Songs of Olde Reed

The first thing you’ll notice about Paul Anderson’s album Loligo Vulgaris is that many of the songs he wrote about Reed College between 1988 and 1992 could have been composed in the quad today. His sharp caricatures and parodies of life on campus, such as “Rich White Kid”, “Sensitive Guy”, and “On the Night Bus” haven’t aged a day. 

The chorus of “Rich White Kid”, for instance, lays out the universal code of trust fund Reedies: “I’m not really a rich white kid / I’m living like my third world brothers always did / I would not be born into an easy life, not me / That wouldn’t be PC.” The song’s meaning is best expressed by one of the later verses: “In case you haven’t guessed / Why I’m so scruffily dressed / Why I mimic the oppressed / With such passion and authority / I have my dream that if I wear enough trash / Or smoke enough hash / or spend enough cash / I too can be a minority!” It’s sung with a saccharine brio that characterizes the left-leaning life at Reed, sung to self-described “funky blues chords”, climaxes with an awful attempt at scatting punctuated by the spoken aside: “Hey, did you think that was easy? I had to dig down to the roots of my ancestry to do that.” 

“‘Rich White Kid’ began when I passed a classmate wailing the funky blues chord (G#7, that exact fingering) outside Eliot Hall while his friends talked,” says Anderson. “The song took about a year to grow from a chord to a complete anthem.” 

The album as a whole was also a slow-sprouting project. Anderson explains that he “arrived at Reed in ’88 and realized [his] acoustic guitar and bevy of campfire songs were the same as everyone else’s”, and switched to parody in order to stand out at the popular Midnight Theater comedy nights. He further expanded his repertoire by hosting the SU open mic for two years, sometimes trying to motivate other people to come up and sing by playing deliberately awful songs such as, “Cliché Love” and “Wish You Were Hare.” However, one of the best songs on the album, “Dogs of Reed”, wasn’t finished until after Anderson graduated: “I lived near Reed and still had plenty of friends attending, but it felt awkward to set foot on campus. The song is an overt fantasy about a more dignified option to come back as a dog. Also the job market in ’92 was horrible.” 

“Reed’s a small town,” he adds. “The songs are full of references where everyone knew who I was singing about, or could guess well enough.” The song “Sensitive Guy,” which chronicles the loud renunciation of patriarchal gender norms by male Reedies in order to appear more compassionate — and desirable, “mostly consists of actual lines Reed women quoted to me from their boyfriends or suitors. ‘Coolie’ was a term coined in ’91 for a crowd of unapproachable Student Union dwellers who, again, were sort of ridiculous. Somehow we all missed that the word was a racial epithet and I hope that can be understood from the lyrics; I couldn’t sing it today without some heavy explaining.”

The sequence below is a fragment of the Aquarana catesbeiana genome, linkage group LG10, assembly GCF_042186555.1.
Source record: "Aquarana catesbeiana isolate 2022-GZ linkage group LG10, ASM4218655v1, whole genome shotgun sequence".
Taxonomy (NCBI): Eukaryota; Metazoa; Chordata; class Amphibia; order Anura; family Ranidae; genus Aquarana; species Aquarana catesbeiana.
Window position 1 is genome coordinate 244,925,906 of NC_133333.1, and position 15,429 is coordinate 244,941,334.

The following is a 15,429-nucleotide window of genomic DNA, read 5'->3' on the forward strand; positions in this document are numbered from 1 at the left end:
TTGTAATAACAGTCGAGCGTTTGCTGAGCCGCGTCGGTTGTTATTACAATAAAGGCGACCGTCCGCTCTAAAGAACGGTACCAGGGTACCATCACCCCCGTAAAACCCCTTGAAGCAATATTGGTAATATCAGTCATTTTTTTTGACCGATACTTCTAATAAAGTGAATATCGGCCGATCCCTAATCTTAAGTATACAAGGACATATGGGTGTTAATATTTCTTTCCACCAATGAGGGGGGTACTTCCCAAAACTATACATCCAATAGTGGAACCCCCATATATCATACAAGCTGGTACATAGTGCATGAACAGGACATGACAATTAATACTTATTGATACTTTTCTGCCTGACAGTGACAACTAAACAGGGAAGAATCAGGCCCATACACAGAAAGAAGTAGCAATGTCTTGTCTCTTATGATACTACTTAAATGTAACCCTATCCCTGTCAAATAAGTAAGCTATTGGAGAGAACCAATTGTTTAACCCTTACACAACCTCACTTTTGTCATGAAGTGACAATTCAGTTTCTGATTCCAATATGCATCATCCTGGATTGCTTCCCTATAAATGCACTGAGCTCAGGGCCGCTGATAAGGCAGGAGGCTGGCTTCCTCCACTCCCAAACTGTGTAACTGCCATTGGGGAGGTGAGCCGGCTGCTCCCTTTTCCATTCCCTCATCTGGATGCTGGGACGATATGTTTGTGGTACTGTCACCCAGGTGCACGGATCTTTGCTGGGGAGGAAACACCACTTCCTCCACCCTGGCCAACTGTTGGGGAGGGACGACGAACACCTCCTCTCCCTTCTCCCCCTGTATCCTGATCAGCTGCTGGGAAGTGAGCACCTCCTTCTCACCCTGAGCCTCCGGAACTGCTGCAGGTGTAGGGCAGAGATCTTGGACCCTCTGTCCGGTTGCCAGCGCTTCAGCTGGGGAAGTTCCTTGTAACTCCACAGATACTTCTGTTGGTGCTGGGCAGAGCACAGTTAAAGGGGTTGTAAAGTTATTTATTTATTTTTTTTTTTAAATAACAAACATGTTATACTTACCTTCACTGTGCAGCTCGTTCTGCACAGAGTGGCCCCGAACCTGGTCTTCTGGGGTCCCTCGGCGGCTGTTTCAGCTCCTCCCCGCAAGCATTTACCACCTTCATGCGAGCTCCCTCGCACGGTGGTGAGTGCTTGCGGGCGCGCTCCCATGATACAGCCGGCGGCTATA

The songs were finally released on cassette in 1994 as a souvenir for Anderson’s senior class. He recorded the album nearly singlehandedly. “Today you can make a parody like ‘Squid’ or ‘MS Word’ by downloading the karaoke version. Nothing like that existed back then, so I listened to the originals over, and over, and over to figure out each of the instrument lines, and recorded them all from scratch . . . The great saving technology was the vintage Mac SE I wrote my thesis on, and that you hear booting up on MS Word. It had composition software that could play back through MIDI. So I wrote the keyboard tracks and played them through a friend’s synthesizer as piano / organ / violins which also became the timing track. Two more friends played most of the drums and bass, my housemates sang choruses, I filled in the rest. The timpani was an empty water cooler bottle borrowed from Prexy, suspended by ropes and struck with a soup ladle.” 

Loligo Vulgaris was played on air by Dr. Demento ’63 in the early 1990s, and “Microsoft Word” was the most-requested song on the show for some time, bringing Anderson his 15 minutes of fame as he received fan letters from across the country. However, the tapes are no longer in stock, his sophomore album, Paul Anderson Unplugged, has largely vanished, and he no longer releases recorded music. “My satisfaction is playing live where people enjoy it,” Anderson claims. 

Nevertheless, his first album lives on. Loligo Vulgaris has been undergoing a small renaissance in popularity in recent weeks, as one student after another realizes that — in the words of the campus’ other favorite album — life at Reed is the same as it ever was. Even the spirit of the songs themselves reflects an ever-present self-critical irony. As Anderson himself puts it, “Reedies are disposed to be ridiculous, especially in their passionate student years, but also to laugh at themselves.”

Listen to the album here.